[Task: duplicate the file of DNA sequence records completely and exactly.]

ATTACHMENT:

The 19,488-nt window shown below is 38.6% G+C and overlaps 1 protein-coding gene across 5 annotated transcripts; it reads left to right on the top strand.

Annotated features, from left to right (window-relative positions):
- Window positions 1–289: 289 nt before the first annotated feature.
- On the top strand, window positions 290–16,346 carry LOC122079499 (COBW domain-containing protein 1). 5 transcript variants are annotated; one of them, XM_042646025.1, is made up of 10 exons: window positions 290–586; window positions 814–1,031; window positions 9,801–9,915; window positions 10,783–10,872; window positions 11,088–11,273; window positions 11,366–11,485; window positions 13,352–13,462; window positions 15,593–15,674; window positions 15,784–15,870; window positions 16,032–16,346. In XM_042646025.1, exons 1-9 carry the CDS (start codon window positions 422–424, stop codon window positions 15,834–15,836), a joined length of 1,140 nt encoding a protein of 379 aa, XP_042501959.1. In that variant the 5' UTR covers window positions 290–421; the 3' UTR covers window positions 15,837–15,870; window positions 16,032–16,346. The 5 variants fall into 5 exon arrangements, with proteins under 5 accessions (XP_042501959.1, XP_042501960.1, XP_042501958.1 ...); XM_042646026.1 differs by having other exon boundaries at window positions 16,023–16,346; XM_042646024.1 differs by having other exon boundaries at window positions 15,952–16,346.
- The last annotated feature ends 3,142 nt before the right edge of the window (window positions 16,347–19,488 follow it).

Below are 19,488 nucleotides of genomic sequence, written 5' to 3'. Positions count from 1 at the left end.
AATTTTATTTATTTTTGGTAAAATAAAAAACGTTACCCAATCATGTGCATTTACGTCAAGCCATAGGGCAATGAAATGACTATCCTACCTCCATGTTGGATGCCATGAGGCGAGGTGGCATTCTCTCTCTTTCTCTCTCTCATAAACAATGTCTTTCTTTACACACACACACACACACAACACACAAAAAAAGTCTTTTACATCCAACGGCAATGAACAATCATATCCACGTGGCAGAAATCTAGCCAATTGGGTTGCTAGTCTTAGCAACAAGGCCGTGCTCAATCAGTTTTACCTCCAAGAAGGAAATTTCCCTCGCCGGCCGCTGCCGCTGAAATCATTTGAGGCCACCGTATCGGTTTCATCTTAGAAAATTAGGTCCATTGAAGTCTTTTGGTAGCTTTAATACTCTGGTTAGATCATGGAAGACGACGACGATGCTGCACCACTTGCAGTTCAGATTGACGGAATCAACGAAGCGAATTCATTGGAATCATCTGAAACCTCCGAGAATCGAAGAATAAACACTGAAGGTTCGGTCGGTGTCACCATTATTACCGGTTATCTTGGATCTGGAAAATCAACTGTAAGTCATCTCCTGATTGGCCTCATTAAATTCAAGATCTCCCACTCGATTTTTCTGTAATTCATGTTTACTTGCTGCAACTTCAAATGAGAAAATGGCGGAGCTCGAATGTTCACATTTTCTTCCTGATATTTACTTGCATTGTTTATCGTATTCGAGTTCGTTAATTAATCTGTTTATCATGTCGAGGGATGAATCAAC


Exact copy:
The 19,488-nt window shown below is 38.6% G+C and overlaps 1 protein-coding gene across 5 annotated transcripts; it reads left to right on the top strand.

Annotated features, from left to right (window-relative positions):
- Window positions 1–289: 289 nt before the first annotated feature.
- On the top strand, window positions 290–16,346 carry LOC122079499 (COBW domain-containing protein 1). 5 transcript variants are annotated; one of them, XM_042646025.1, is made up of 10 exons: window positions 290–586; window positions 814–1,031; window positions 9,801–9,915; window positions 10,783–10,872; window positions 11,088–11,273; window positions 11,366–11,485; window positions 13,352–13,462; window positions 15,593–15,674; window positions 15,784–15,870; window positions 16,032–16,346. In XM_042646025.1, exons 1-9 carry the CDS (start codon window positions 422–424, stop codon window positions 15,834–15,836), a joined length of 1,140 nt encoding a protein of 379 aa, XP_042501959.1. In that variant the 5' UTR covers window positions 290–421; the 3' UTR covers window positions 15,837–15,870; window positions 16,032–16,346. The 5 variants fall into 5 exon arrangements, with proteins under 5 accessions (XP_042501959.1, XP_042501960.1, XP_042501958.1 ...); XM_042646026.1 differs by having other exon boundaries at window positions 16,023–16,346; XM_042646024.1 differs by having other exon boundaries at window positions 15,952–16,346.
- The last annotated feature ends 3,142 nt before the right edge of the window (window positions 16,347–19,488 follow it).

Below are 19,488 nucleotides of genomic sequence, written 5' to 3'. Positions count from 1 at the left end.
AATTTTATTTATTTTTGGTAAAATAAAAAACGTTACCCAATCATGTGCATTTACGTCAAGCCATAGGGCAATGAAATGACTATCCTACCTCCATGTTGGATGCCATGAGGCGAGGTGGCATTCTCTCTCTTTCTCTCTCTCATAAACAATGTCTTTCTTTACACACACACACACACACAACACACAAAAAAAGTCTTTTACATCCAACGGCAATGAACAATCATATCCACGTGGCAGAAATCTAGCCAATTGGGTTGCTAGTCTTAGCAACAAGGCCGTGCTCAATCAGTTTTACCTCCAAGAAGGAAATTTCCCTCGCCGGCCGCTGCCGCTGAAATCATTTGAGGCCACCGTATCGGTTTCATCTTAGAAAATTAGGTCCATTGAAGTCTTTTGGTAGCTTTAATACTCTGGTTAGATCATGGAAGACGACGACGATGCTGCACCACTTGCAGTTCAGATTGACGGAATCAACGAAGCGAATTCATTGGAATCATCTGAAACCTCCGAGAATCGAAGAATAAACACTGAAGGTTCGGTCGGTGTCACCATTATTACCGGTTATCTTGGATCTGGAAAATCAACTGTAAGTCATCTCCTGATTGGCCTCATTAAATTCAAGATCTCCCACTCGATTTTTCTGTAATTCATGTTTACTTGCTGCAACTTCAAATGAGAAAATGGCGGAGCTCGAATGTTCACATTTTCTTCCTGATATTTACTTGCATTGTTTATCGTATTCGAGTTCGTTAATTAATCTGTTTATCATGTCGAGGGATGAATCAAC